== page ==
A review of economic evaluation models for cardiac resynchronization therapy with implantable cardioverter defibrillators in patients with heart failure
1159 - 1172
EUROPEAN JOURNAL OF HEALTH ECONOMICS
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Objectives Cardiac resynchronization therapy with a biventricular pacemaker (CRT-P) is an effective treatment for dyssynchronous heart failure (DHF). Adding an implantable cardioverter defibrillator (CRT-D) may further reduce the risk of sudden cardiac death (SCD). However, if the majority of patients do not require shock therapy, the cost-effectiveness ratio of CRT-D compared to CRT-P may be high. The objective of this study was to systematically review decision models evaluating the cost-effectiveness of CRT-D for patients with DHF, compare the structure and inputs of these models and identify the main factors influencing the ICERs for CRT-D. Methods A comprehensive search strategy of Medline (Ovid), Embase (Ovid) and EconLit identified eight cost-effectiveness models evaluating CRT-D against optimal pharmacological therapy (OPT) and/or CRT-P. Results The selected economic studies differed in terms of model structure, treatment path, time horizons, and sources of efficacy data. CRT-D was found cost-effective when compared to OPT but its cost-effectiveness became questionable when compared to CRT-P. Conclusions Cost-effectiveness of CRT-D may increase depending on improvement of all-cause mortality rates and HF mortality rates in patients who receive CRT-D, costs of the device, and battery life. In particular, future studies need to investigate longer-term mortality rates and identify CRT-P patients that will gain the most, in terms of life expectancy, from being treated with a CRT-D.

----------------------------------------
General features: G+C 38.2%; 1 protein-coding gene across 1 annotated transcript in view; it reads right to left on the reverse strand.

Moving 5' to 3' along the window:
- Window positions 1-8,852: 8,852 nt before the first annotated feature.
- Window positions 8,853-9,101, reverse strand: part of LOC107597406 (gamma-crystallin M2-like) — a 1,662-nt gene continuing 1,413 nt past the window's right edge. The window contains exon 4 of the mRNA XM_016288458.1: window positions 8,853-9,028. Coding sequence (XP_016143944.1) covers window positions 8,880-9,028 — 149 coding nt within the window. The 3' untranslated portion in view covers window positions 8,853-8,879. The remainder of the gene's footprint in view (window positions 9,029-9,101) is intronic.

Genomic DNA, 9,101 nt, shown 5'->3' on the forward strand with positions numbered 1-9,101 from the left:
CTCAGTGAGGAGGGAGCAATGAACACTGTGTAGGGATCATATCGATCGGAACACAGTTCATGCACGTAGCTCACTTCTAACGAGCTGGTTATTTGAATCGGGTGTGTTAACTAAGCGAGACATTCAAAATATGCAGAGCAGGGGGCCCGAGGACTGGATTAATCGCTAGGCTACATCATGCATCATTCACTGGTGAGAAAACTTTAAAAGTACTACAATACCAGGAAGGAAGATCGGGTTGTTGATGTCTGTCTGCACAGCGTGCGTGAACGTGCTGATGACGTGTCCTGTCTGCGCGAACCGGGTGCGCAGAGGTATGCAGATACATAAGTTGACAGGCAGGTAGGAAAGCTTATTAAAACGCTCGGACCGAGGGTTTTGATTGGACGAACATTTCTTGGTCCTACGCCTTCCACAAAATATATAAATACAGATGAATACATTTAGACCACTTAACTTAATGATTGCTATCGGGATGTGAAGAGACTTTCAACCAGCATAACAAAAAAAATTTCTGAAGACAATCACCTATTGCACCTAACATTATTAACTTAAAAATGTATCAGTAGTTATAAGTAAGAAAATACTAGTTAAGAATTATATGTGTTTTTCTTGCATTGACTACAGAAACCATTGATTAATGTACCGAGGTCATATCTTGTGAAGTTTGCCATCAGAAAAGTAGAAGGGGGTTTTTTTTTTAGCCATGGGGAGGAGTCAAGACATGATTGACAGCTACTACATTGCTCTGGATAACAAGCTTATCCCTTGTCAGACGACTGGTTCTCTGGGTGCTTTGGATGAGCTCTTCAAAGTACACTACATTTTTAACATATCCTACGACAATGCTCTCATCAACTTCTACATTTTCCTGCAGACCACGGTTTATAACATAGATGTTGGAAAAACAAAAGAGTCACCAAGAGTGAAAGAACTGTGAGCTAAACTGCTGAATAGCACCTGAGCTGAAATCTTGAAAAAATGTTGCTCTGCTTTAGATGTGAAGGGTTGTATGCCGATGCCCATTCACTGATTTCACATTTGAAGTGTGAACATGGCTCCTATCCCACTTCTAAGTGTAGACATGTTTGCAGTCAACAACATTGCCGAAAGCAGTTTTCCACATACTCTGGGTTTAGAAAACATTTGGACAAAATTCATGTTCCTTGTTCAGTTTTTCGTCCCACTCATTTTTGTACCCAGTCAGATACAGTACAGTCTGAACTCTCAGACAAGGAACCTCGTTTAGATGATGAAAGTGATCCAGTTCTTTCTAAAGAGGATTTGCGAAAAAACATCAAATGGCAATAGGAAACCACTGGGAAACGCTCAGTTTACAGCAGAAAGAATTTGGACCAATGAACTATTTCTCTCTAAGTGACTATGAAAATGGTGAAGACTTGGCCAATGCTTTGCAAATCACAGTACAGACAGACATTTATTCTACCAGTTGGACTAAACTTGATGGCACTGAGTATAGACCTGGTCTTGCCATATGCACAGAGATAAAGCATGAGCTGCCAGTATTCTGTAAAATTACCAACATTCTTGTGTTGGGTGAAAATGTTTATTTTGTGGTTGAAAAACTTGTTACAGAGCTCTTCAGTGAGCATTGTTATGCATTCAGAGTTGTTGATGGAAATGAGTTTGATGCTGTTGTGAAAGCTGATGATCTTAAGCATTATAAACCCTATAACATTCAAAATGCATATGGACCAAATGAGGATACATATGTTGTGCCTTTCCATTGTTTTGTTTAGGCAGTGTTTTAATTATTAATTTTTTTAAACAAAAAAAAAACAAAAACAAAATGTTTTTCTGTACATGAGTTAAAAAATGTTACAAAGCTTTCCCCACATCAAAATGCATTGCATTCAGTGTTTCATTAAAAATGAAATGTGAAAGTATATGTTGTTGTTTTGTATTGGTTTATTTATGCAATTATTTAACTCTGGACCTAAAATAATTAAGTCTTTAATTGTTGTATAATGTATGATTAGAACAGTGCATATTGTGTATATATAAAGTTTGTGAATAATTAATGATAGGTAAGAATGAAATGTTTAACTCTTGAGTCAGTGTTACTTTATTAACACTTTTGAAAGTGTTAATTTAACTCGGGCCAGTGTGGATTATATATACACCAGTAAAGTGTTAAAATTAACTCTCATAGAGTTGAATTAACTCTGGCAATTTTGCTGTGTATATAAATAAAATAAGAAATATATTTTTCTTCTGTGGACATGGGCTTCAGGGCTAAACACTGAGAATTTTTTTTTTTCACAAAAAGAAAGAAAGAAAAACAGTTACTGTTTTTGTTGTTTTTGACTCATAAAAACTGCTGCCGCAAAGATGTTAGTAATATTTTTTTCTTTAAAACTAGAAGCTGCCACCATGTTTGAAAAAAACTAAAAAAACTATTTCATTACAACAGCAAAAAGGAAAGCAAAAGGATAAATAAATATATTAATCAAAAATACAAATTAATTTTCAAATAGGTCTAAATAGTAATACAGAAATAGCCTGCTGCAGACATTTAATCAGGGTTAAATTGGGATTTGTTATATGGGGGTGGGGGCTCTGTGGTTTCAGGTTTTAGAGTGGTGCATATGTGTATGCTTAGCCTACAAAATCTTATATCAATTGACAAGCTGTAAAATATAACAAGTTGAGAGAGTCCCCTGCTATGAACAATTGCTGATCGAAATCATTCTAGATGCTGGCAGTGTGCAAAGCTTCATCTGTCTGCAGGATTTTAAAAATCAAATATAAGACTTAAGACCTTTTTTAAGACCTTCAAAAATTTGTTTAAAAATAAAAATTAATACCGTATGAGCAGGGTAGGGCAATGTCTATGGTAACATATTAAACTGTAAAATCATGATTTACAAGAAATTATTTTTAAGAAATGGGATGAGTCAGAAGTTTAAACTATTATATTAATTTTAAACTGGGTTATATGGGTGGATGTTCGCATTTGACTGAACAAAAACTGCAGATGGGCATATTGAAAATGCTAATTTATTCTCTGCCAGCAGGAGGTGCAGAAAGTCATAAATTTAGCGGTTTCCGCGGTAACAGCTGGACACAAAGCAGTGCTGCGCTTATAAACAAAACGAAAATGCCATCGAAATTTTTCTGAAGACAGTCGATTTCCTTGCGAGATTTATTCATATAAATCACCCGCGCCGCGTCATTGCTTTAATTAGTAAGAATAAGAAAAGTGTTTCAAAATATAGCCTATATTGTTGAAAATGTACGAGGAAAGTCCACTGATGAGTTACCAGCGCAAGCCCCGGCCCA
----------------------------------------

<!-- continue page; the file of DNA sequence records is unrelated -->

AuthorsTomini, F; Prinzen, F; van Asselt, ADI
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